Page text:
Driverless cars – A case study

DThe roads we drive on are very dangerous, with people making news often, with crashes and deaths. Humans are, so it seems, fantastically flawed creatures. And yet many would trust a human to drive, rather than a computer.

Arguments against driverless cars:

  1. They won’t work until cars are as smart as humans. Self-Driving cars could be very well executed, because, ideally, all cars could interface, removing traffic jams altogether, and severely reducing crashes. This would require infrastructure to be in place.
  2. Self driving cars will cause jams. Well yes, but actually no. As mentioned previously, all cars could interface and prevent this.
  3. They could be hacked to cause problems, like in 9/11. This could happen with any car already, anyone could get in a car and run people over. But security would be high, and death rates might actually drop.
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If people are tired they are unable to concentrate and it is known that when you are sleep deprived, there is a decrease in brain function, primarily in one’s alertness and attention, and both are needed for safe driving. Driverless cars would eradicate this issue and ensure the safety of lives. In the US, according to the National Highway Traffic Safety Administration, there are over 100,000 crashes due to people driving whilst being sleep deprived resulting in over 6,500 deaths per year.

Alcohol can have the same effect in reducing the driver’s alertness and reaction time which can prove fatal on the roads. On average in the UK there are 3,500 people who are seriously injured as a result of drink driving every year. The reason alcohol increases accidents is that it increases human reaction time. A self-driving car has a near  reaction time, and as a result, would prevent these issues.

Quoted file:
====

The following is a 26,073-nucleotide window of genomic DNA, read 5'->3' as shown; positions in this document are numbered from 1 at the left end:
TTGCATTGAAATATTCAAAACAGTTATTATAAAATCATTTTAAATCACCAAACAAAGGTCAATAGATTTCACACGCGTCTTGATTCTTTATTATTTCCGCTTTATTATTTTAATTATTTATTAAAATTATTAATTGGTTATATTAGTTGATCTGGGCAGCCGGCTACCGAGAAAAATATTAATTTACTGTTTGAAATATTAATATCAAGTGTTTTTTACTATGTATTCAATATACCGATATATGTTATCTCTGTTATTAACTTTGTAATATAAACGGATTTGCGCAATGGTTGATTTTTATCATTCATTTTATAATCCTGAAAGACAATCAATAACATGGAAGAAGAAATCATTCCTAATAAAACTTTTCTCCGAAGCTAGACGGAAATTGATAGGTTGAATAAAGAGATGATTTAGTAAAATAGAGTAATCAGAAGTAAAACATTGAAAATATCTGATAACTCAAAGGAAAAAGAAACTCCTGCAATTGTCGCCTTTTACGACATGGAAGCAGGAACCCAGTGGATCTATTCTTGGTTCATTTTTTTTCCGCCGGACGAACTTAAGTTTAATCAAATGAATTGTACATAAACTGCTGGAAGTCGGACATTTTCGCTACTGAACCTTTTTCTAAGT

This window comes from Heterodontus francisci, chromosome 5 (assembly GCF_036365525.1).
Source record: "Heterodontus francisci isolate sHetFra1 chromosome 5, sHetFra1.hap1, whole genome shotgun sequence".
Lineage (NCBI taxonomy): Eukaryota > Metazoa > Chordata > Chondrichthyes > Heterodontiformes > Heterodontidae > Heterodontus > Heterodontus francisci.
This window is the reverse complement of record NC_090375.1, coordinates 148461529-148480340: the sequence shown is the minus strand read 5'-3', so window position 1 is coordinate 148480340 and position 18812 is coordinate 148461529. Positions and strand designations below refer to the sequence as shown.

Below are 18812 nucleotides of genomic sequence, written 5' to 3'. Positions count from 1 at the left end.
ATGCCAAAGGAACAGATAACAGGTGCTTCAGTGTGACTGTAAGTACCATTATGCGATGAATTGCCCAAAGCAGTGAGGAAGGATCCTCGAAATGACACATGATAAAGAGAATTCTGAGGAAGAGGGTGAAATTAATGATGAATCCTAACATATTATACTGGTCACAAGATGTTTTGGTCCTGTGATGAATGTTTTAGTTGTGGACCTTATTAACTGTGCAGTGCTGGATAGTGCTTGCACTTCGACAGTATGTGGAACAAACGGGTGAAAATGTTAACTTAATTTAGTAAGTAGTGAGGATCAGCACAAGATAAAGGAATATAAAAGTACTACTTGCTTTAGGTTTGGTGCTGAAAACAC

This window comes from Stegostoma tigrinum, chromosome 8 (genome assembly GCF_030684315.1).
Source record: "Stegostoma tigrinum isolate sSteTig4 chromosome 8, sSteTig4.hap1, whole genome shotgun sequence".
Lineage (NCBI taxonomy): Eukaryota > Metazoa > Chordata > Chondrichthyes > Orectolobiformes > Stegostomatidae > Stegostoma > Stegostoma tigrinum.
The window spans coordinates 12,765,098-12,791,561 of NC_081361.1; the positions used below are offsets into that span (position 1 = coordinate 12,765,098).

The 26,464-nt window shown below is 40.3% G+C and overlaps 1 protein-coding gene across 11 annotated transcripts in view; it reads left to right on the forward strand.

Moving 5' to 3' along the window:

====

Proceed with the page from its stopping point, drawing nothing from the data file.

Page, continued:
So reasons why a person may need a driverless car:

  • Too tired to drive
  • Disabled
  • Potential distractions? E.g. children
  • Drunk
Driverless cars could help eliminate the issue of drunk driving.
Driverless cars could help eliminate accidents due to texting and cell phone use, as well as distracted driving accidents.
It is estimated that driverless cars will result in less braking and accelerating and therefore less gridlock on highways.
If cars become driverless there will be an estimated 80% less emissions, 90% less accidents, as much as 40% less traffic congestion, and space saved in parking.Driverless cars effect on society:According to the US Department of Transportation’s National Motor Vehicle Crash Causation Survey, 94 percent of road accidents are caused by human error, and it is said that driverless technology will drastically lower, if not eliminate this factor.It is predicted that people of 2030 will have some 320,000 jobs in the self-driving car industry open to them, and there will be 2,500 more people alive than there might have been otherwise.A recent study carried out by the SMMT entitled Connected and Autonomous Vehicles: The UK Economic Opportunity, projected that the number of accidents will fall by 25,000 a year over the next 16 years.Also here’s a cool thing- the human reaction time is 0.19 secs, while a computer reaction time is a billionth of a second.

How driverless cars benefit the environment:

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– Driverless cars use significantly less gas and fuel, compared to a vehicle driven by a human. Most gas is burned when driving at high speed, braking and re-accelerating excessively. Driverless cars cut these factors out, meaning less gas is burned, resulting in less air pollution.

– Driverless cars mean that there will be fewer cars per household. Due to its high intelligence, these cars could drop the kids off to school, take the adults to work and then park itself until it’s time to pick them back up. Given that vehicles are a significant contributor to global warming, the reduction of cars on the road results in less carbon dioxide being released into the atmosphere.

– They will also reduce traffic which will reduce pollution in more urban areas and allow the authorities to focus on pedestrians and green space rather than traffic flows.

Sources:

Arguments against automated cars: https://www.theatlantic.com/technology/archive/2018/12/7-arguments-against-the-autonomous-vehicle-utopia/578638/

https://greenerideal.com/news/vehicles/driverless-cars-environmental-benefits/

Drink driving stats:

https://www.drinkdriving.org/drink_driving_statistics_uk.php

Sleep deprivation stats:

https://en.wikipedia.org/wiki/Sleep-deprived_driving

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